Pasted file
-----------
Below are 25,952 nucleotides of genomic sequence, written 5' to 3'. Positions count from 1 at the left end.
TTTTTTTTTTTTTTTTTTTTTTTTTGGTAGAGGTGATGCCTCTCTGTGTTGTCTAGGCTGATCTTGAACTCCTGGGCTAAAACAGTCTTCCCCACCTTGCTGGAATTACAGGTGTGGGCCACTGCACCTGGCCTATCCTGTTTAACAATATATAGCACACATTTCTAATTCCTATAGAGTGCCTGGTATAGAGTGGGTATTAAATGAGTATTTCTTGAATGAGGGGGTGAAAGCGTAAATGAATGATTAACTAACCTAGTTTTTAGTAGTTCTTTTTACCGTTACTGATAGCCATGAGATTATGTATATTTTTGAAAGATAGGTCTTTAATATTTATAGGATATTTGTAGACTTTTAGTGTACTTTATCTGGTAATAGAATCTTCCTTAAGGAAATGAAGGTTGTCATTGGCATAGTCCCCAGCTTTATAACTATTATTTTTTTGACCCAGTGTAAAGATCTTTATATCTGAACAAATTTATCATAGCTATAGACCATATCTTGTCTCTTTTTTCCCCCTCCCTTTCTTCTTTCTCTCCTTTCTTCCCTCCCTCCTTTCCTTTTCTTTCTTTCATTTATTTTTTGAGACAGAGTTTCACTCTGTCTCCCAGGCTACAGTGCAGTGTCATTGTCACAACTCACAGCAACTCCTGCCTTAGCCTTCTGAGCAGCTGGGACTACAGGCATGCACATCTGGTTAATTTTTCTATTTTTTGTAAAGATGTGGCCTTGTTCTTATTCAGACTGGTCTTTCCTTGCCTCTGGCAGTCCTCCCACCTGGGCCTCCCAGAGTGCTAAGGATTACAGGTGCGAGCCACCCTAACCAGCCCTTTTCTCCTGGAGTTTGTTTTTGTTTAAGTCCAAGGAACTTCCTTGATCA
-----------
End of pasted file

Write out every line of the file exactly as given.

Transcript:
Below are 25,952 nucleotides of genomic sequence, written 5' to 3'. Positions count from 1 at the left end.
TTTTTTTTTTTTTTTTTTTTTTTTTGGTAGAGGTGATGCCTCTCTGTGTTGTCTAGGCTGATCTTGAACTCCTGGGCTAAAACAGTCTTCCCCACCTTGCTGGAATTACAGGTGTGGGCCACTGCACCTGGCCTATCCTGTTTAACAATATATAGCACACATTTCTAATTCCTATAGAGTGCCTGGTATAGAGTGGGTATTAAATGAGTATTTCTTGAATGAGGGGGTGAAAGCGTAAATGAATGATTAACTAACCTAGTTTTTAGTAGTTCTTTTTACCGTTACTGATAGCCATGAGATTATGTATATTTTTGAAAGATAGGTCTTTAATATTTATAGGATATTTGTAGACTTTTAGTGTACTTTATCTGGTAATAGAATCTTCCTTAAGGAAATGAAGGTTGTCATTGGCATAGTCCCCAGCTTTATAACTATTATTTTTTTGACCCAGTGTAAAGATCTTTATATCTGAACAAATTTATCATAGCTATAGACCATATCTTGTCTCTTTTTTCCCCCTCCCTTTCTTCTTTCTCTCCTTTCTTCCCTCCCTCCTTTCCTTTTCTTTCTTTCATTTATTTTTTGAGACAGAGTTTCACTCTGTCTCCCAGGCTACAGTGCAGTGTCATTGTCACAACTCACAGCAACTCCTGCCTTAGCCTTCTGAGCAGCTGGGACTACAGGCATGCACATCTGGTTAATTTTTCTATTTTTTGTAAAGATGTGGCCTTGTTCTTATTCAGACTGGTCTTTCCTTGCCTCTGGCAGTCCTCCCACCTGGGCCTCCCAGAGTGCTAAGGATTACAGGTGCGAGCCACCCTAACCAGCCCTTTTCTCCTGGAGTTTGTTTTTGTTTAAGTCCAAGGAACTTCCTTGATCA